C-H bonds are ubiquitous and abundant in organic molecules. If such C-H bonds can be converted into the desired functional groups in a site-, chemo-, diastereo-, and enantio-selective manner, the functionalization of C-H bonds would be an efficient tool for step-, atom- and redox-economic organic synthesis. C-H oxidation, as a typical C-H functionalization, affords hydroxy and carbonyl groups, which are key functional groups in organic synthesis and biological chemistry, directly. Recently, significant developments have been made using non-heme-type transition-metal catalysts. Oxygen functional groups can be introduced to not only simple hydrocarbons but also complex natural products. In this paper, recent developments over the last fourteen years in non-heme-type complex-catalyzed C-H oxidations are reviewed. 1 Introduction 2 Regio- and Chemo-Selective C-H Oxidations 2.1 Tertiary Site-Selective C-H Oxidations 2.2 Secondary Site-Selective C-H Oxidations 2.3 C-H Oxidations of N-Containing Molecules 2.4 C-H Oxidations of Carboxylic Acids 2.5 Chemo- and Site-Selective Methylenic C-H Hydroxylations 3 Enantioselective C-H Oxidations 3.1 Desymmetrizations through C-H Oxidations 3.2 Enantiotopic Methylenic C-H Oxygenations 4 Conclusion.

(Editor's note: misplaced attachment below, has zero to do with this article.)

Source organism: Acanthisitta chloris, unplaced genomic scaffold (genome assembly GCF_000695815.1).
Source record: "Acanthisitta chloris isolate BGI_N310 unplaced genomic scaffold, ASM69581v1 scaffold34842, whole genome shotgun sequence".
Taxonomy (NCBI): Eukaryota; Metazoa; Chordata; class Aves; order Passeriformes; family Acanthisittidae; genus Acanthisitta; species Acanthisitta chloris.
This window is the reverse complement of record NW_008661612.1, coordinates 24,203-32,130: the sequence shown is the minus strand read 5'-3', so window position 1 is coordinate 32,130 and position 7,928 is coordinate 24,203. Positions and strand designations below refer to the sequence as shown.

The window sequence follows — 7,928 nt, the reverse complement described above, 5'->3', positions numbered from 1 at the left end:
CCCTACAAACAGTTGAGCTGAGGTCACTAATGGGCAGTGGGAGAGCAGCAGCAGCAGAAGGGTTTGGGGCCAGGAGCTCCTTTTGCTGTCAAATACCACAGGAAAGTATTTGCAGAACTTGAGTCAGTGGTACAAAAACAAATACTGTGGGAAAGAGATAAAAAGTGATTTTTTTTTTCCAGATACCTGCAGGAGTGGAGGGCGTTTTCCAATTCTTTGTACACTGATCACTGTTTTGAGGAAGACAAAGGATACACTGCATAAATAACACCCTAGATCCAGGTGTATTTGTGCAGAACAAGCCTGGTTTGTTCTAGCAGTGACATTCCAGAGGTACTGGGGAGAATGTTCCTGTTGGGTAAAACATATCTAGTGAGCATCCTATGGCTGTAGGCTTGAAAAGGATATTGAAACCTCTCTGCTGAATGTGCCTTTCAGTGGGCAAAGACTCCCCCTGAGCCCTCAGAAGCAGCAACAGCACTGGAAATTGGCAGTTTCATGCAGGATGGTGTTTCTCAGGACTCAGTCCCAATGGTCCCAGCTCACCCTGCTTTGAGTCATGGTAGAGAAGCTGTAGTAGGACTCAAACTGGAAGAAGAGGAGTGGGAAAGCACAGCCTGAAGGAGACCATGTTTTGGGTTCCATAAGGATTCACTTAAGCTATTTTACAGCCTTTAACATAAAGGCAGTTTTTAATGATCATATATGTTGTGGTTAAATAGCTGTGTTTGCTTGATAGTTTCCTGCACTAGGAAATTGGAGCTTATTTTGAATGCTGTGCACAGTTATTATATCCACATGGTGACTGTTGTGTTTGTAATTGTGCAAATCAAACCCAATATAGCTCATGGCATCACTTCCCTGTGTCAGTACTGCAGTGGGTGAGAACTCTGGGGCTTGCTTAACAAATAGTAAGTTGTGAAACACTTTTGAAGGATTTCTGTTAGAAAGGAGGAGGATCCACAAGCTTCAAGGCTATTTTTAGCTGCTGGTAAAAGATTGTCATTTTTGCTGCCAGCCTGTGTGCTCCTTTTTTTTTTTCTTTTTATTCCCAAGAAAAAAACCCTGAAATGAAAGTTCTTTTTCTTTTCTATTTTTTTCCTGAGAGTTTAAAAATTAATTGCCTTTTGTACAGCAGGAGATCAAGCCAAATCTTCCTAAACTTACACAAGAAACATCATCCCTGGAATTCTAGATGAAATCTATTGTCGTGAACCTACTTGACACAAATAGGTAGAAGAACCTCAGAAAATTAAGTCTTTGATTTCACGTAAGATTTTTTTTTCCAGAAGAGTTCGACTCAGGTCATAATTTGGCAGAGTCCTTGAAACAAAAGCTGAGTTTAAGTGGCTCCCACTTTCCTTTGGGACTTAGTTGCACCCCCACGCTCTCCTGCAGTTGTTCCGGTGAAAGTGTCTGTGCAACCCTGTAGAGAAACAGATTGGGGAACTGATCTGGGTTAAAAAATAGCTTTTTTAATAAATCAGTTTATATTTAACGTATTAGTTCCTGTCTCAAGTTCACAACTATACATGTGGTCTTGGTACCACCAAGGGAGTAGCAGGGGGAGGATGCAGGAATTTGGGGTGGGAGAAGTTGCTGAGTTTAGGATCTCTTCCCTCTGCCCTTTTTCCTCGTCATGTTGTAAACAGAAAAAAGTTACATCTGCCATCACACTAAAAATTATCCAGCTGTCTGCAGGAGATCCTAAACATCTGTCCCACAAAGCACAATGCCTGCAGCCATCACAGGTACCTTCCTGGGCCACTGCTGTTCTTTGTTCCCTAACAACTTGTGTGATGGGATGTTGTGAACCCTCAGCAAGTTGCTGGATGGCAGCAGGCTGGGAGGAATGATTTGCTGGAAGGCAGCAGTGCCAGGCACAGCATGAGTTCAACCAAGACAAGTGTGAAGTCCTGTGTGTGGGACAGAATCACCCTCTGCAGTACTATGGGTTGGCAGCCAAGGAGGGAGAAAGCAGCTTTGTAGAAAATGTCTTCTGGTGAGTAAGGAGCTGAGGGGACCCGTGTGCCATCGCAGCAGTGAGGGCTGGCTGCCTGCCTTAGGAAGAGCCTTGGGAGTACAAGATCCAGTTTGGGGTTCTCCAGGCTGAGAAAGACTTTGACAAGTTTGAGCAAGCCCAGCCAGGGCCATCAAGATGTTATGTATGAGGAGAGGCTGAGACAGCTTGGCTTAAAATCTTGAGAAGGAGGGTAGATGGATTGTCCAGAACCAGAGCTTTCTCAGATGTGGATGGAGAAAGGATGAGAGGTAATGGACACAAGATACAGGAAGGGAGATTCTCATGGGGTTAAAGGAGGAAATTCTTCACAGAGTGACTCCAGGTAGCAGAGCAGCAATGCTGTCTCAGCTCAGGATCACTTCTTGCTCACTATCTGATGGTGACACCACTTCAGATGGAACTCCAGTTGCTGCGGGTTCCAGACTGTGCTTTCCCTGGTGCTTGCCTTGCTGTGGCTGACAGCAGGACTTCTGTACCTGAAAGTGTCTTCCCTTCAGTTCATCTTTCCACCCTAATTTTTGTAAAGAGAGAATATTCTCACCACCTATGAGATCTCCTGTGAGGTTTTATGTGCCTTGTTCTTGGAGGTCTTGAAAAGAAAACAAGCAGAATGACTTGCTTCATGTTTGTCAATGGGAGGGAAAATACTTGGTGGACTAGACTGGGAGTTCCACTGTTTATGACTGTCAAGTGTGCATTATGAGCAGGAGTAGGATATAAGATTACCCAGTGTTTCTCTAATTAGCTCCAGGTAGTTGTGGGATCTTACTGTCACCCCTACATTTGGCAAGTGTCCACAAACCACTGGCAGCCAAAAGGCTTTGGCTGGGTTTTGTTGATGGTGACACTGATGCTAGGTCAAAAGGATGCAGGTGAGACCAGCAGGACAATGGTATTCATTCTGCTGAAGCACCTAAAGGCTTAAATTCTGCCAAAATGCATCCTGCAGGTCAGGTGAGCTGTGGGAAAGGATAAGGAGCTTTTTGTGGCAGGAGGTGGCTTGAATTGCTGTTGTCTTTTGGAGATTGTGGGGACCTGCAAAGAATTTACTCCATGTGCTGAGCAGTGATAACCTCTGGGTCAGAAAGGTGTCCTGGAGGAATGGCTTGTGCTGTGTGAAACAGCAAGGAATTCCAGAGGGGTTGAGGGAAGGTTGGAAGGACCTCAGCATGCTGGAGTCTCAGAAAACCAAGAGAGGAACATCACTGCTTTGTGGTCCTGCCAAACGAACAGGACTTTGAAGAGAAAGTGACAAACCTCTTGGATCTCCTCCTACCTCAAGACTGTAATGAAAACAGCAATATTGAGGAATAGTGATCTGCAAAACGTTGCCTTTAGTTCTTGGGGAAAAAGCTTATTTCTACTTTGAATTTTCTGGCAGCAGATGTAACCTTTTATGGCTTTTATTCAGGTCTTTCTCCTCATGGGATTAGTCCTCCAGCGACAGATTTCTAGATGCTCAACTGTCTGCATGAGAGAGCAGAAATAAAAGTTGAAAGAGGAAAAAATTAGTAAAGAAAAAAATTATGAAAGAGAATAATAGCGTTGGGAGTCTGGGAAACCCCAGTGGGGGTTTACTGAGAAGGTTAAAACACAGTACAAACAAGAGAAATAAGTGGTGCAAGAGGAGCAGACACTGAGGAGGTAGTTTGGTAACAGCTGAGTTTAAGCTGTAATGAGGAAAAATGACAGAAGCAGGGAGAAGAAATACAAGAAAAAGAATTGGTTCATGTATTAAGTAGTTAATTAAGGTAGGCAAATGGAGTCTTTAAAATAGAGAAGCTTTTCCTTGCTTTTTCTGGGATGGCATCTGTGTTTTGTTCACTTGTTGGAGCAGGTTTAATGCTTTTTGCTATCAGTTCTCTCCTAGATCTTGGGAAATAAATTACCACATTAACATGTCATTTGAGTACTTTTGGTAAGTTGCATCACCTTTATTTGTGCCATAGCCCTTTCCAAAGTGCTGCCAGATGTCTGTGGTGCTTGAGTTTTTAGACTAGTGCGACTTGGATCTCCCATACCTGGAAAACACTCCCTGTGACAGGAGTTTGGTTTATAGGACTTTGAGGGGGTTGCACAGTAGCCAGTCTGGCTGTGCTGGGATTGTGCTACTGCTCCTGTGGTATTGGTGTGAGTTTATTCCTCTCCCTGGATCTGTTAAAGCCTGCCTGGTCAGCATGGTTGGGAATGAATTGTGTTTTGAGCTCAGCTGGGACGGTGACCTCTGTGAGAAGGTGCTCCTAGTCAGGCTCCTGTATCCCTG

All Science Journal Classification (ASJC) codes
- Organic Chemistry